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Science unlimited

By Andrew Baker - posted Monday, 20 July 2009

While Austrian thinker Paul Feyerabend shocked the science community 35 years ago by claiming science doesn’t always follow the rules of reason and that adopting an “anything goes” approach might be most beneficial for the growth of knowledge, he was not alone in his criticism of reason. What he did, in fact, was develop some ideas of 18th-century thinker David Hume, 19th-century liberal John Stuart Mill and 20th-century physicist Tom Kuhn.

Kuhn and Feyerabend were science historians. They showed, using the evidence of history, that some of the greatest shifts in scientific thinking from Copernicus to Galileo to Newton were not based solely on reason, science’s golden rule. A human component was undeniable.

Science, Feyerabend claimed, is a complex collage, which defies simple explanation or strict rules. Scientists may apply reason, but reason is not the only process used in science. As well, in times of revolutionary upheaval, influential scientists often use the entire irrational arsenal of techniques at their disposal to persuade their peers: style, humour, flexibility, elegance and an understanding of human frailty - in short, propaganda.


Yet it was precisely in being prepared to break the rules that such scientists moved science forward. Indeed, without appealing to our humanity, science would long ago have come to a grinding halt. The multifaceted characteristics of science remain poorly understood.

As unsettling as Feyerabend’s notions may be, he realised that unless the reasons for an argument are good in the extreme case, they are of no use in any case, and one of his arguments in the extreme case was that science should be removed from public school education in the same way religion has been.

Did Feyerabend truly want science to be abolished from education programs? I don’t think so. Rather, he was arguing that if we see fit to remove religion from public education, then equitably, we ought to see fit to remove science as well, since both are systems of belief. If our aim is to omit agendas and promote freedom of thought, it’s hypocritical to remove one and not the other.

Let’s turn his argument around - why remove either belief system from the education of our students? Indeed, why deny our students knowledge of any of humanity’s diverse cultures of thought?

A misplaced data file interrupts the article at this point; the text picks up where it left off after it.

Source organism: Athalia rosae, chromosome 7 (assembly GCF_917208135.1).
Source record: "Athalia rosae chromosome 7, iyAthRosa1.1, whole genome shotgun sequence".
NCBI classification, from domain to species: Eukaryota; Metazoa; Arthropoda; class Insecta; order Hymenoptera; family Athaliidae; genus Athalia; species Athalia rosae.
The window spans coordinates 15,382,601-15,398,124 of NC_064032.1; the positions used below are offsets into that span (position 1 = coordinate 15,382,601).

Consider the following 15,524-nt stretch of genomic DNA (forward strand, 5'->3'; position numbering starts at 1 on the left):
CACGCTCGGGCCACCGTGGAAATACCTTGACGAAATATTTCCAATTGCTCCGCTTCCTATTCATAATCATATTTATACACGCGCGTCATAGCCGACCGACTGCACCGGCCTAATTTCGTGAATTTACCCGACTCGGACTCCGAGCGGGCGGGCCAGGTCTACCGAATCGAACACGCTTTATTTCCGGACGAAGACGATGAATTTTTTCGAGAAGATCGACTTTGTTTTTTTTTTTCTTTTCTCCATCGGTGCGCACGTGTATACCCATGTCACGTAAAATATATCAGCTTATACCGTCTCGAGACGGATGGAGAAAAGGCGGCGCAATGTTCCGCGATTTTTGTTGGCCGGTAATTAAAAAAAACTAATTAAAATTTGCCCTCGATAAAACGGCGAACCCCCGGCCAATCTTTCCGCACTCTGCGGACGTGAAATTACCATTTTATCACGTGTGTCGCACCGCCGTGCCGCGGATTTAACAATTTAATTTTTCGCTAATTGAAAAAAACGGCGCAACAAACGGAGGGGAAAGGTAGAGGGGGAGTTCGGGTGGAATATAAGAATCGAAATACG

If we want true freedom in education, we need recall the teachings of John Stuart Mill: everyone’s ideas deserve a fair hearing. This glue binds and strengthens society. The worth of a society is ultimately determined by the worth of the individuals composing it.

The same applies in science, says Feyerabend. All methods, cultures and ideas should be weighed on their merits - and the integration of diverse methods, cultures and ideas may help to strengthen science and improve our mode of understanding the world.


What better way is there to encourage open-mindedness and ensure true intellectual freedom in our children than to introduce them early in their education to the history of human thought? Why not introduce a subject to the curriculum that runs throughout primary and secondary education - Human Belief Systems? This would encompass the diverse array of human ideas of how the world works, science being just one of many, as well as the entire rich history of each belief system.

This would surely emphasise the unity of human thought and help our students explore the broad areas where there’s an overlap of our beliefs. It would also supply nourishment for hungry young minds that are busily growing knowledge.

The tradition of science is surely valuable to society, but perhaps no more so than other traditions - religions, astrology, voodoo and the like. Of course, science need not absorb all the varied doctrines of humanity into practice, but pigeonholing them all as unimportant to science without consideration surely only limits us in our quest for knowledge. Dogma, in religion or science, is anathema to education, only serving to limit our understanding of the world.

The scientific enterprise works in shades of grey. Indeed, there is less non-science than we might think because science as an enterprise sprawls beyond the borders of method we have crafted around it.

It’s through flexibility and diversity, not blind adherence to rules, that we can best ensure educational freedom in today’s students and open-mindedness in tomorrow’s leaders.

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First published in Teacher Magazine in June-July 2009.

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About the Author

Andrew Baker works in the School of Natural Resource Sciences at Queensland University of Technology, Brisbane. His book Questions of Science (Revised Edition) is forthcoming from Pearson Prentice Hall. Andrew teaches in the Environmental Science and Ecology majors at all levels of the undergraduate and postgraduate program. His research interests are varied and broad in scope, including: environmental management, biodiversity, population genetics, systematics/taxonomy, palaeontology, philosophy of science and learning/teaching methodologies.

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